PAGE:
We are making the case for the use of humans and machines together because the automation of cumbersome, repetitive tasks releases space for human creativity and interpretation which is needed to derive insights.















Another key example of why humans are crucial in the analysis of social media data is that while tools can determine numerical influence, they cannot profile or segment audiences effectively or even interpret abstract concepts such as advocacy or affinity.







The future?

So what does the future hold for the partnership between humans and machines? How can machines help humans in the sphere of social media intelligence in the future?













The first is leveraging the increasing importance of images as a source of insight.















With the rise of Instagram, Vine and continued spread of YouTube, image-based content has become increasingly key to analysing consumer behavior, especially for FMCG brands, where a reported 60% of mentions online are image-based. In Latin American markets, and Brazil in particular Instagram has a huge role in documenting people’s lives but text based searches only capture 20% of all image content.















Machines have an increasing role to play in helping researchers find and analyse these images. Currently this technology is limited, not surprisingly to simple concepts such as logos. Complex logos such as Starbucks are much easier to find than simpler logos like the Nike swoosh.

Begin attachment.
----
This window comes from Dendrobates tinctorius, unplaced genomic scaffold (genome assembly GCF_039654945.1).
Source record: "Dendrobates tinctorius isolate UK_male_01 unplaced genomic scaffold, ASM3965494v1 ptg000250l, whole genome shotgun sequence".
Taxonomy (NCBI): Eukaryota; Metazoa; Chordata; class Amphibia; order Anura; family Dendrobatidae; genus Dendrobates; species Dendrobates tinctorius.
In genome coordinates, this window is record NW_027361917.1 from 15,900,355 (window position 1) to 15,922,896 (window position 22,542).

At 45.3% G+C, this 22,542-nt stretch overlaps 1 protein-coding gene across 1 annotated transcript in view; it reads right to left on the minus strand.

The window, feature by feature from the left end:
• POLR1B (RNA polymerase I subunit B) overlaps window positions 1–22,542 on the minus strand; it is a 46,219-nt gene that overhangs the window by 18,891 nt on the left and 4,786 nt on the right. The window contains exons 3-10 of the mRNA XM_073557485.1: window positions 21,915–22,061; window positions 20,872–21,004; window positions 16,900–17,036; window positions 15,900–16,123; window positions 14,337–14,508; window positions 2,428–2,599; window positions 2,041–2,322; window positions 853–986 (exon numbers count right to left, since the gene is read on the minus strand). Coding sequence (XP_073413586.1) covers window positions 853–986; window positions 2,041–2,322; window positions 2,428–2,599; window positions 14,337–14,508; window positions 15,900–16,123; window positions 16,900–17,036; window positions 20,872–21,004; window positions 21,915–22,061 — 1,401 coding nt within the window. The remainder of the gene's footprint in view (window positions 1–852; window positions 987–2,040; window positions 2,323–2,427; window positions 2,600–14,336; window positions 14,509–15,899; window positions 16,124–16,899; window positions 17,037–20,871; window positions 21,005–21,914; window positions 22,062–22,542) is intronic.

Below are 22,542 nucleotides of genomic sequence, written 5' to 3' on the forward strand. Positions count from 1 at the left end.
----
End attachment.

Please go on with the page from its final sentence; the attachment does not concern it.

The future which arguably is happening now already is to have machines analyse images for other constructs than logos such as moods, facial expressions or the clothes people wear. Some of this technology is a long way off but looks promising. I would argue that even with the ability to analyse images in depth, machines are a long way off being able to interpret the context and meaning for the brand. You also have to put in perspective the use you are going to be making of the images you gather using machines. What will you gain from finding pictures of people on Instagram or Facebook with only the context of the image itself to interpret the reason why this image was posted?















The second is in doing some of the heavy data lifting so that researchers can connect intelligence.















Increasingly, organisations also want an integrated view of the digital landscape. It is no longer just about social media itself but also about linking search insights, website experience and the owned, paid and earned equation.







The age of Intelligence amplification

IA as opposed to AI makes the most effective use of information technology and augments it with human intelligence.







Automated analysis is highly useful for providing a landscape view of the data but a layer of human vetting and digging will always be required.







In a recent article published in the Guardian, entitled Machine Learning: why we should not be slaves to the algorithm, John Naughton argues that while machine learning is wonderful it is potentially biased and quotes a recent study by AI researchers at Princeton and the University of Bath revealing that even everyday speech has embedded biases of which most of us are unaware, discrediting machine learning.